How to Tackle Dark Data

Despite falling storage costs, uncontrolled data growth does matter.

Most of us are guilty of “data hoarding”. Without a thought, we save every digital photo, email, document, presentation and spreadsheet, losing track of what we have saved along the way.

Across the enterprise, employees are blindly building a bottomless lake of data, and, in many cases, a corporate mantra of “save everything, just in case” is encouraging the behavior.

Email, instant messages, documents, ZIP files, log files, archived web content, partially developed and then abandoned applications, code snippets… all of this is now termed “dark data”.

Gartner defines dark data as “the information assets organizations collect, process and store during regular business activities, but generally fail to use for other purposes.” It includes all data objects and types that have yet to be analyzed for any business or competitive intelligence or aid in business decision making.

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“Increased data growth over the past decade has created an unstructured data nightmare,” says Alan Dayley, research director at Gartner. “It’s not just the cost to store it. Huge volumes of dark data make it harder to find what is useful and may mean we miss business opportunities.”

Gartner predicts that through 2021, more than 80% of organizations will fail to develop a consolidated data security policy across silos, leading to potential noncompliance, security breaches and financial liabilities.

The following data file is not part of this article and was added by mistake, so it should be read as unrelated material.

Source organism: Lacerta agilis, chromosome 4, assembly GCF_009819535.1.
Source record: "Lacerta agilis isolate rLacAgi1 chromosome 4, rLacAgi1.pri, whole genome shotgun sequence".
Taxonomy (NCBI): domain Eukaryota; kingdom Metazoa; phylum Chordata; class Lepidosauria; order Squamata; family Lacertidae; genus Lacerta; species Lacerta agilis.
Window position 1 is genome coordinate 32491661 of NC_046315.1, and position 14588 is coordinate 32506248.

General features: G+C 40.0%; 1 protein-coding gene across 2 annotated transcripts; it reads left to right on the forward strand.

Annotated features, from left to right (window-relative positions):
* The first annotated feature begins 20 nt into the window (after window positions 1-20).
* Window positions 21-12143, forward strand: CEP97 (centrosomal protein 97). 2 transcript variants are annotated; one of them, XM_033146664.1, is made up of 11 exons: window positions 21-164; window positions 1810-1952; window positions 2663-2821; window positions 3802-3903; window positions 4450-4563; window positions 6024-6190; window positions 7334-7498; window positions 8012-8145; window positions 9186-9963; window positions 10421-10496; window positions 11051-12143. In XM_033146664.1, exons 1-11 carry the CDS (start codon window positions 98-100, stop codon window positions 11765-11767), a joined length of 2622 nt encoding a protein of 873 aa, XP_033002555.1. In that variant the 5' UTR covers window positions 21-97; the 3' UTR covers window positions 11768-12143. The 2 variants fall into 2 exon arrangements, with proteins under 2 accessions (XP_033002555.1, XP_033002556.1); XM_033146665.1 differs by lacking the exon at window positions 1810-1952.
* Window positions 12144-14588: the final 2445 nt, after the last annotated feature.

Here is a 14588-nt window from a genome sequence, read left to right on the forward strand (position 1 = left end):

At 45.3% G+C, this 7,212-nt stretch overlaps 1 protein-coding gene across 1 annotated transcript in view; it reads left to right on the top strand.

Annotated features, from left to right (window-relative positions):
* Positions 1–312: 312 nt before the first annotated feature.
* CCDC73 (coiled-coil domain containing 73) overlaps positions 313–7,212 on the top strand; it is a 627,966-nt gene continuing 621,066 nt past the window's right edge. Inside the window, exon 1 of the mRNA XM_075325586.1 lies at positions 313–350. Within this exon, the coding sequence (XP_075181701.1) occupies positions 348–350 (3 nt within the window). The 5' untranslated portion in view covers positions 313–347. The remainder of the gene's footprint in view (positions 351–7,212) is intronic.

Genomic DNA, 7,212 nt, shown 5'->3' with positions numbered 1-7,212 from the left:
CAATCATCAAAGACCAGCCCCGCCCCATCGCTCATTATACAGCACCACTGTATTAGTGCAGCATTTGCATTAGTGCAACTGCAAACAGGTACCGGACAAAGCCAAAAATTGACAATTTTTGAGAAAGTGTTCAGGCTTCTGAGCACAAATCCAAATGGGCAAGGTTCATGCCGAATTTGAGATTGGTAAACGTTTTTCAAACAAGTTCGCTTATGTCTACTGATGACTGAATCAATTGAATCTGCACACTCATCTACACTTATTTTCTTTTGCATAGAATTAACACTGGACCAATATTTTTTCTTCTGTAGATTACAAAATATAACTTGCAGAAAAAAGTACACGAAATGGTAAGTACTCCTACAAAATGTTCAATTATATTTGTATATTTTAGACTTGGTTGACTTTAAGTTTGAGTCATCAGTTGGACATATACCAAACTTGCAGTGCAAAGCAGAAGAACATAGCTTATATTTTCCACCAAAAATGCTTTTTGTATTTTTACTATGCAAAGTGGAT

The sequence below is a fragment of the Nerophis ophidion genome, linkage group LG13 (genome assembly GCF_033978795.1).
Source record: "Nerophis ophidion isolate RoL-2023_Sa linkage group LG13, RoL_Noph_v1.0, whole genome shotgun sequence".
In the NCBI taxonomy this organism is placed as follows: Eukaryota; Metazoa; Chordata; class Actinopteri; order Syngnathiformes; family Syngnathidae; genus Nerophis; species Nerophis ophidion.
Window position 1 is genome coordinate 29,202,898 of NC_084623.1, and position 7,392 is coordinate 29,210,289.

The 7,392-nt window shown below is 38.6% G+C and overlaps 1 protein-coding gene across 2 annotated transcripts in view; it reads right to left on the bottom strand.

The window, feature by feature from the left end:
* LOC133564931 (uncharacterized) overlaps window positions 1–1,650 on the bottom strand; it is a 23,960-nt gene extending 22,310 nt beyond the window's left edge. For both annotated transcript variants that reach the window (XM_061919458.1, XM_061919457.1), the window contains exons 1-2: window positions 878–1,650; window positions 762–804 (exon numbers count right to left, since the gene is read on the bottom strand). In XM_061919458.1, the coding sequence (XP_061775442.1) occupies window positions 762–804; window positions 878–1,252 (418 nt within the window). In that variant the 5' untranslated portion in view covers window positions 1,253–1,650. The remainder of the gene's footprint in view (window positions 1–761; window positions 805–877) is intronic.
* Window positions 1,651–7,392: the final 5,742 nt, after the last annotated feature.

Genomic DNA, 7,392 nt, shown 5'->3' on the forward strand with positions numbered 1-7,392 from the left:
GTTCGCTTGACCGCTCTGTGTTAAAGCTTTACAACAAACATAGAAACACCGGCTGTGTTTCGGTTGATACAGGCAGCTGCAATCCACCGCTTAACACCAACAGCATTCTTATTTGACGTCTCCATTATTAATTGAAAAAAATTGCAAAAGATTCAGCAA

To effectively manage data growth and security, information managers will need to deploy the right tools, and educate employees on how to overcome instinctual data hoarding.

The dark data opportunity

Operational data that is left unanalyzed can now be used as an economic opportunity for companies. They can look at using this data to drive new revenues or reduce internal costs.

Some examples of data that is often left dark include server log files that can give clues to website visitor behavior, customer call detail records that can indicate consumer sentiment and mobile geolocation data that can reveal traffic patterns to aid in business planning.

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“No matter which types of dark data your organization collects, or how it is stored, the key to keeping data out of the dark is to ensure that you have a means of translating it from one form to another and ingesting it easily into whichever analytics platform you use,” says Dayley.

Generating large sums of data that serve nothing is useless knowledge. Whoever unlocks the reams of data and uses it strategically will win.

Dayley’s recommendations for organizations to manage dark data are:

  1. Start today. This is only going to get worse — don’t wait for that unsavory catalyst.
  2. Reach out to all stakeholders and then trim involvement of unnecessary but interested parties.
  3. Take action — Move the data, secure the data, create accessibility of the data or  delete the data, depending on the desired business outcome.

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